Audio, text and photos by Pierce Baker
Even though the weather is starting to warm up, Reno residents and especially its most vulnerable, have certainly endured some cold nights and even days this winter. At night, recovering addicts and homeless are given the opportunity to stay warm at the faith-based Reno Sparks Gospel Mission in downtown Reno. Pierce Baker went to the mission and has this multimedia report.
Paul Parent, the food manager for the program located on Timber Way and Valley Road, works daily to provide service to thousands of people per week.
Parent used to be homeless and is a recovering drug addict.
“We only service 18 and up, because you need to be legal to sign a contract," Parent said. "But we do have volunteers here that are younger. And what we do here is we feed 1,200 people a day.”
The dining room in which Dave works in houses about 20 volunteers. Reno Sparks Gospel Mission has around 120 volunteers in total.
Debbie Smalls who sits outside the shelter daily and gets food and shelter wishes the Reno Sparks Gospel Mission could do even more.
“I mean we are out here in the cold, the rain and the snow," Smalls said. "They let us go in there sometimes but it usually has to be below 32 degrees before they even let us in the shelters.”
Appreciation for the Mission
Yet, not all people who come feel this way.
Nancy, who also routinely comes to the shelter to eat and sleep, shares her appreciation for the program.
“Well, I work everyday but it is freezing in the morning but they do give us three meals a day and are very accommodating-giving us hygiene products and keeping us safe for the most part. They do what they can to keep us off the streets,” Nancy said.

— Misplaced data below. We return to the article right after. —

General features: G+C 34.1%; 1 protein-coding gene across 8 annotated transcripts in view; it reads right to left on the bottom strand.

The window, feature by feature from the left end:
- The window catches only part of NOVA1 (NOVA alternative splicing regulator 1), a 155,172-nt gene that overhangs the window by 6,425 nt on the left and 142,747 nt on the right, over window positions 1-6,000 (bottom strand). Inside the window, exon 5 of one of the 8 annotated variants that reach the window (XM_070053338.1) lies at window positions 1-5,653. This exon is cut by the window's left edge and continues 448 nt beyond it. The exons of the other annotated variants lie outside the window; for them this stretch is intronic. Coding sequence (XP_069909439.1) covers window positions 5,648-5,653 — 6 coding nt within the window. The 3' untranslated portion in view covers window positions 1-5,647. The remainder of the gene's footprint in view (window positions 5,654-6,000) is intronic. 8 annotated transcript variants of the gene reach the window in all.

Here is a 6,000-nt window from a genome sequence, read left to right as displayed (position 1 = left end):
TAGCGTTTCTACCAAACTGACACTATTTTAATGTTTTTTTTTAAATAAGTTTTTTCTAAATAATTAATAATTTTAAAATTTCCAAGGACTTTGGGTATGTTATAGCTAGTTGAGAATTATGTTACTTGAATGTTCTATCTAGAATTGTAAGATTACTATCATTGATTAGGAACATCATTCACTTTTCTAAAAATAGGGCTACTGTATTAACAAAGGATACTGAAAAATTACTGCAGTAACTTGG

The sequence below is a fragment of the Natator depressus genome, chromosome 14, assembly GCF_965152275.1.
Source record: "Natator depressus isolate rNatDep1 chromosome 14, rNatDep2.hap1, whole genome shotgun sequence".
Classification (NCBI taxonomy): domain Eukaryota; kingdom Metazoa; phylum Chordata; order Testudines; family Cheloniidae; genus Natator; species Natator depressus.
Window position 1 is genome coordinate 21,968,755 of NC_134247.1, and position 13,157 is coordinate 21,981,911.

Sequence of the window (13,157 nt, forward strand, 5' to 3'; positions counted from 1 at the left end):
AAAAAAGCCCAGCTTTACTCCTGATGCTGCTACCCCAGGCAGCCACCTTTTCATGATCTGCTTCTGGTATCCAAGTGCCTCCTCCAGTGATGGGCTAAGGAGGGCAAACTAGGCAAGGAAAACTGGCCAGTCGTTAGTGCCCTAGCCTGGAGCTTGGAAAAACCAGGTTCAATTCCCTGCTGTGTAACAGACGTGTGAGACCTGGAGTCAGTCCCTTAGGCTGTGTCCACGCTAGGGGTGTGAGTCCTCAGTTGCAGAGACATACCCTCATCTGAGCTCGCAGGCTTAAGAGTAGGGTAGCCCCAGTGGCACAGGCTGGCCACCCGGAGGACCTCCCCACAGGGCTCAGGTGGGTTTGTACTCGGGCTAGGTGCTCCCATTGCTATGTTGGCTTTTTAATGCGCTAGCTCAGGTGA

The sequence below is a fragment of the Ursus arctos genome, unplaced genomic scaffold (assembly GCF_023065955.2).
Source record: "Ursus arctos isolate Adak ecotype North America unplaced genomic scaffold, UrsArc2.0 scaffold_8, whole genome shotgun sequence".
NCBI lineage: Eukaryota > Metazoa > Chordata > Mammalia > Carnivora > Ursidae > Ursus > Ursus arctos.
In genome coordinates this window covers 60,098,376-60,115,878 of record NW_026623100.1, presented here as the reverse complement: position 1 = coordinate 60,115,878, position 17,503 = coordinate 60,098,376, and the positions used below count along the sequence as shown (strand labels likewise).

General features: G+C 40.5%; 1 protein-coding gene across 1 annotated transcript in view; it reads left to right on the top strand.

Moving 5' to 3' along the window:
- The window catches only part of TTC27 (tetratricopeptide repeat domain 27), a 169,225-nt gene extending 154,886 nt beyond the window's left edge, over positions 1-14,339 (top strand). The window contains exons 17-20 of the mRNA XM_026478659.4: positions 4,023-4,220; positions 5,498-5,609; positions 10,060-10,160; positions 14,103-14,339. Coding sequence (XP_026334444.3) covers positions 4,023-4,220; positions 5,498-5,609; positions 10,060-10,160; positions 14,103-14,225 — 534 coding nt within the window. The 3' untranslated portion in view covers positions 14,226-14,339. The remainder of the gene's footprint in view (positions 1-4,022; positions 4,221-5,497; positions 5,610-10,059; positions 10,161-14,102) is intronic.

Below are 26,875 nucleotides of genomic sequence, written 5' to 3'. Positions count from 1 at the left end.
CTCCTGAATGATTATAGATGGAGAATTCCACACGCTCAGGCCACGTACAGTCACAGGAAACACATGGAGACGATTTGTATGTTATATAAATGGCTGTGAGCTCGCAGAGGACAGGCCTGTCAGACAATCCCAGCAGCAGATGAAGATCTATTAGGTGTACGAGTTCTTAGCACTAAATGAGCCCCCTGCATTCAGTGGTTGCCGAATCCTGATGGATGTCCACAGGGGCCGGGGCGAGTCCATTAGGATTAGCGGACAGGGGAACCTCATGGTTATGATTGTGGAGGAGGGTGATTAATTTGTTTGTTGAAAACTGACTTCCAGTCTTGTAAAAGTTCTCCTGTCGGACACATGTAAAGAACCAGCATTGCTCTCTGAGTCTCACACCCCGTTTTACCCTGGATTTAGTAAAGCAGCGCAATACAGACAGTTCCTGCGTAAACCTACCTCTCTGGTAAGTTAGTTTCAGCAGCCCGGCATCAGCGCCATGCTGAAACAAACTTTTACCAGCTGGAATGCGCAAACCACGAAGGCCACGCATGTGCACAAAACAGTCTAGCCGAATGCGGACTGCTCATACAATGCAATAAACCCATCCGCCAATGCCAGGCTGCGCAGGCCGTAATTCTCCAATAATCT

As for John, who also only wanted his first name used, the shelter is the only place where he can stay. He’s been homeless for the past two months,
“Around here at the shelter, we can only sleep from 8 PM to 4 AM and then after that we are pretty much out at 7 AM, we don’t have anywhere else to go except for here or go look for a job,” John said.
At around 5 PM each day, volunteers including Dave, serve dinner.
Dave explains you have to sign a contract and participate in sermons to get access to the shelter’s help.
“This is totally voluntary, it’s 13-15 months," Dave said. "It is quite a long program and we just ask them if they want help then they can come. If they don’t want help, we don’t want them here. These beds are meant for people who want help.”
The Gospel Mission welcomes new volunteers and suggest they drop by or call their downtown office to begin the process of giving back to those most in need.
Photos, text and audio by Pierce Baker